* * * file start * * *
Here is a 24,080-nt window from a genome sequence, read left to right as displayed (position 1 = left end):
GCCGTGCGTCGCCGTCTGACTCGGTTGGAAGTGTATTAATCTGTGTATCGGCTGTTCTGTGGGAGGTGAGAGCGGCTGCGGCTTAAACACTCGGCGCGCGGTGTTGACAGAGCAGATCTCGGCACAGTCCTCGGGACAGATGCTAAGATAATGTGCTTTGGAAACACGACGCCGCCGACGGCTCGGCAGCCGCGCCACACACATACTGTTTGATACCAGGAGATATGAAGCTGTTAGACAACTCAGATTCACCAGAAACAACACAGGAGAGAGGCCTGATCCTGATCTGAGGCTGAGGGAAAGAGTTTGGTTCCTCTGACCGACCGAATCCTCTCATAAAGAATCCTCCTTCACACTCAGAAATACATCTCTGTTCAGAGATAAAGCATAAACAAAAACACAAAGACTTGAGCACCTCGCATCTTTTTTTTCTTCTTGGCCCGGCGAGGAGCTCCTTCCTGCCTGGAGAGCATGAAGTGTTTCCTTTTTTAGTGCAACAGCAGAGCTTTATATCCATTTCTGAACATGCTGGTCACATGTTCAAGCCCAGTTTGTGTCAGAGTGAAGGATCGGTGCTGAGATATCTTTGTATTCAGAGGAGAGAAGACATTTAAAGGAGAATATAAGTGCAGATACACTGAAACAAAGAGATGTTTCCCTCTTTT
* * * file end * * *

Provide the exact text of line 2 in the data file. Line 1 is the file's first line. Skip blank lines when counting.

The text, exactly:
GCCGTGCGTCGCCGTCTGACTCGGTTGGAAGTGTATTAATCTGTGTATCGGCTGTTCTGTGGGAGGTGAGAGCGGCTGCGGCTTAAACACTCGGCGCGCGGTGTTGACAGAGCAGATCTCGGCACAGTCCTCGGGACAGATGCTAAGATAATGTGCTTTGGAAACACGACGCCGCCGACGGCTCGGCAGCCGCGCCACACACATACTGTTTGATACCAGGAGATATGAAGCTGTTAGACAACTCAGATTCACCAGAAACAACACAGGAGAGAGGCCTGATCCTGATCTGAGGCTGAGGGAAAGAGTTTGGTTCCTCTGACCGACCGAATCCTCTCATAAAGAATCCTCCTTCACACTCAGAAATACATCTCTGTTCAGAGATAAAGCATAAACAAAAACACAAAGACTTGAGCACCTCGCATCTTTTTTTTCTTCTTGGCCCGGCGAGGAGCTCCTTCCTGCCTGGAGAGCATGAAGTGTTTCCTTTTTTAGTGCAACAGCAGAGCTTTATATCCATTTCTGAACATGCTGGTCACATGTTCAAGCCCAGTTTGTGTCAGAGTGAAGGATCGGTGCTGAGATATCTTTGTATTCAGAGGAGAGAAGACATTTAAAGGAGAATATAAGTGCAGATACACTGAAACAAAGAGATGTTTCCCTCTTTT